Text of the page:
After I heard My Bloody Valentine carve beauty out of violent guitar noise and make vibrant feedback sound like heaven, I -- much like the realm of indie-rock -- was never the same. Not since or ever again will dozens of layered guitars sputtering and vomiting feedback sound so gossamer and ethereal. After Loveless turned my ear inside out, I began ravaging the shoegaze scene of the early '90s to locate Kevin Shields's kindred spirits. And I came up empty.
It wasn't until years later that a friend sat me down in his cramped apartment and put on an album he knew I had been searching for: Medicine's The Buried Life. What I found was a lost world of serrated and treated guitars, gauzy vocals, and the appropriate follow-up to '91's Loveless. But what made The Buried Life an ambitious effort and anything but another Kevin Shields tribute album was the keener sense of pop preening and an element of technology and electronic beats that remained largely vacant from My Bloody Valentine's discography. After that album was released in 1994, Medicine fell from this planet and ceased to exist.
Enter 2003: Brad Laner (Medicine's instrumental mastermind) and Shannon Lee (vocalist and daughter of Bruce Lee) regroup and resurrect Medicine with much of its previous shoegaze elements stripped to its core while simultaneously extracting all the sonic aspects that raised Medicine above the droves of typical shoegazers: electro, tech, and pure pop. The Mechanical Forces of Love, 2003's edition to the Medicine musical bibliography, is stark in its contrast to the noise and feedback of The Buried Life, and although on first listen the differences between Mechanical Forces and its predecessor appear genres wide, its lineage actually makes perfect sense.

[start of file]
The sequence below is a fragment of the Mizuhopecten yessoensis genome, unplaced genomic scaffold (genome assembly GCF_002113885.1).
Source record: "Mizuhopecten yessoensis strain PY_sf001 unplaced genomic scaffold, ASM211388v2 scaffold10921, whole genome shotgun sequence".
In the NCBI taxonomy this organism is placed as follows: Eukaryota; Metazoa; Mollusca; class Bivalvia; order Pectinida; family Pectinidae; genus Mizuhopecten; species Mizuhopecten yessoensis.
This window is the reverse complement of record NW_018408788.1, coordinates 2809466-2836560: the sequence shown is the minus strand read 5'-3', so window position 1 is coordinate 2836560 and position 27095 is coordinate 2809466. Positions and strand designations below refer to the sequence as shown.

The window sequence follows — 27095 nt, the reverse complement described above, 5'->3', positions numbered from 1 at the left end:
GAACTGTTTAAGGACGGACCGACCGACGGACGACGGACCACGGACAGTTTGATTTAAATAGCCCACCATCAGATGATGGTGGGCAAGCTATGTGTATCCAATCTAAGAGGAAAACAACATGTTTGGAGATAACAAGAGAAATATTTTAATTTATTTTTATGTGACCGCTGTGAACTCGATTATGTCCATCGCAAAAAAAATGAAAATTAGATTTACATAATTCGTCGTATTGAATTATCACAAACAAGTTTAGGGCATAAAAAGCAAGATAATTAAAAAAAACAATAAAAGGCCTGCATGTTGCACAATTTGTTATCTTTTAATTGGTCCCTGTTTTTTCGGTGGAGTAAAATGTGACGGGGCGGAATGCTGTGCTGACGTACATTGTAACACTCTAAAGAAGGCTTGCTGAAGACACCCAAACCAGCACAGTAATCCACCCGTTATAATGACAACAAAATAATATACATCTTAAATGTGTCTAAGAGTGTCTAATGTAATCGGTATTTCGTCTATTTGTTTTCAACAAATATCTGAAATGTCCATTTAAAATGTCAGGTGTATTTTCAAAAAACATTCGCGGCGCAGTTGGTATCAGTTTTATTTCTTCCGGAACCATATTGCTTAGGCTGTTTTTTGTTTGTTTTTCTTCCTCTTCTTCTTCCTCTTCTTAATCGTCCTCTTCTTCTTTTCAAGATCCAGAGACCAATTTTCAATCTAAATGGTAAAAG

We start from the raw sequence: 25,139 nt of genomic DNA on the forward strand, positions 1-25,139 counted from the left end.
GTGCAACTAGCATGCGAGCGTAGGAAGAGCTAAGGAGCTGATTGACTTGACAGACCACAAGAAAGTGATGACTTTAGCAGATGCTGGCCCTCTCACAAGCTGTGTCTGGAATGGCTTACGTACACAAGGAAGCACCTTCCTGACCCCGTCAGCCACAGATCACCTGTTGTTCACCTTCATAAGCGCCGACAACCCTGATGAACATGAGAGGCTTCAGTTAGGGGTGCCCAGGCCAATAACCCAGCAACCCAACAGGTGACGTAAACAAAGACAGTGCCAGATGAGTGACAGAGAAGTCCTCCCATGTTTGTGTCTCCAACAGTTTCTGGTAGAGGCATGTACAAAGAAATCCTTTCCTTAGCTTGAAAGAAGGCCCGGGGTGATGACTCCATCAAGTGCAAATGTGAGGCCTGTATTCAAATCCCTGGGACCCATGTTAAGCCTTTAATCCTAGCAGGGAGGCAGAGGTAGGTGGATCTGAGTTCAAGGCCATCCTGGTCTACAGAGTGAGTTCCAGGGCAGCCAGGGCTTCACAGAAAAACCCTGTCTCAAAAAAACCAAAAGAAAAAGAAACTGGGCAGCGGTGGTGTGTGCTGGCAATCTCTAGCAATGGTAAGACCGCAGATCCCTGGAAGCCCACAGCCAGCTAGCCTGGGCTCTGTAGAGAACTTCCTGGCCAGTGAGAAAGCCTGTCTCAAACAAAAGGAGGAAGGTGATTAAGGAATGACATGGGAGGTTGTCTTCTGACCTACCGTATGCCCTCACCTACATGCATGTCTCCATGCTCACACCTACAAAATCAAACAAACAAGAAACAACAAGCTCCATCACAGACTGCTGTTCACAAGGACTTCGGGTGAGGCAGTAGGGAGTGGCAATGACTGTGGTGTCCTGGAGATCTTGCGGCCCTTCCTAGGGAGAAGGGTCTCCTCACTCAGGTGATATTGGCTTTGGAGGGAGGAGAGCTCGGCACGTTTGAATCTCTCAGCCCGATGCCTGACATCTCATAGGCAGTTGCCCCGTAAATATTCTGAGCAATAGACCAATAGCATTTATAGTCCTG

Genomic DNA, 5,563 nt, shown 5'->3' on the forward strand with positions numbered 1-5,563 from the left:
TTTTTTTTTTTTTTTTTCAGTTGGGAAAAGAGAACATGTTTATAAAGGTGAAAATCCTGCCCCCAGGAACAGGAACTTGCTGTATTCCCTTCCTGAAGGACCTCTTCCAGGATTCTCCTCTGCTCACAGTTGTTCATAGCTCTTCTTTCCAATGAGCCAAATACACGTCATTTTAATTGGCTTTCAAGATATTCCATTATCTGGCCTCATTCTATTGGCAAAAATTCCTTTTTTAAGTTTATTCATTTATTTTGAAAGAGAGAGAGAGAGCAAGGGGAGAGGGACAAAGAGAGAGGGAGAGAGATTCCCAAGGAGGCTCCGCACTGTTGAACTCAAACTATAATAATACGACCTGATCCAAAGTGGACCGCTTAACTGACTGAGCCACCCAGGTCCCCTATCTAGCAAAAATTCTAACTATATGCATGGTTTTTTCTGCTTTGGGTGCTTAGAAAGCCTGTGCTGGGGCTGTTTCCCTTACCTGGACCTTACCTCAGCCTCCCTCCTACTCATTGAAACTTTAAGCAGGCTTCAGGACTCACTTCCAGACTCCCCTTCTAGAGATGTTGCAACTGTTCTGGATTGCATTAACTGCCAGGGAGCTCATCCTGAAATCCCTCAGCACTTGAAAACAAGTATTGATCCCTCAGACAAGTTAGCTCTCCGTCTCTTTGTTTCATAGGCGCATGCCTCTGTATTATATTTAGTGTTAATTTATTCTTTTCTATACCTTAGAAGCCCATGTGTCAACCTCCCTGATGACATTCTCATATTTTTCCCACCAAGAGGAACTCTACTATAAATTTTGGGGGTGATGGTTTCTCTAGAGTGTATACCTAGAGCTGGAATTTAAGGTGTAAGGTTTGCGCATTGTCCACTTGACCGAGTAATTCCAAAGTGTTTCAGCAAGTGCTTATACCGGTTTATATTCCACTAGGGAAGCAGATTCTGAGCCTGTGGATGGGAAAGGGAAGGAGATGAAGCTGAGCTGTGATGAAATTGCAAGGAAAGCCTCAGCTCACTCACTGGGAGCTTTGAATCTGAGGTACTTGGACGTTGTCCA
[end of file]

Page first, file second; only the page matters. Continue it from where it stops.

As Laner has matured, evolved and honed his musical craft through various projects during Medicine's nine year dormancy, Mechanical Forces now stands on the legs of pop goodness, electro beats, and funky rhythms. While Medicine previously hid those elements under a guitar-centric sound, Laner now fully examines them. The opening track to The Mechanical Forces of Love enters with exactly those sonic nuts and bolts: "As You Do" elicits tech-pop that bounces and bubbles through your stereo with an undeniably upbeat guise.
Laner now distills his former main musical ingredients -- guitars, feedback and noise -- to the mere background of Medicine. Many tracks on Mechanical Forces utilize such components on the periphery and only as a backdrop to the pop melodies and shapeshifting beats. Laner hasn't exactly forgotten The Buried Life, it's just obscured and masked and torn apart to fit into his more up to date tech-pop scheme.
Medicine's best example of its new and expansive pop sound enters with "Best Future" as a truly gorgeous melody is overlaid atop sunny guitar fuzz, acoustics, and playful beats. But even "Best Future" isn't giving Laner his best future. Not that his latest album is poor -- quite the opposite in fact. It's just that The Mechanical Forces of Love is a more conventional -- if still quality -- record that feels as if Laner is backtracking to reexamine his past and reinterpret it instead of creating something wholly new.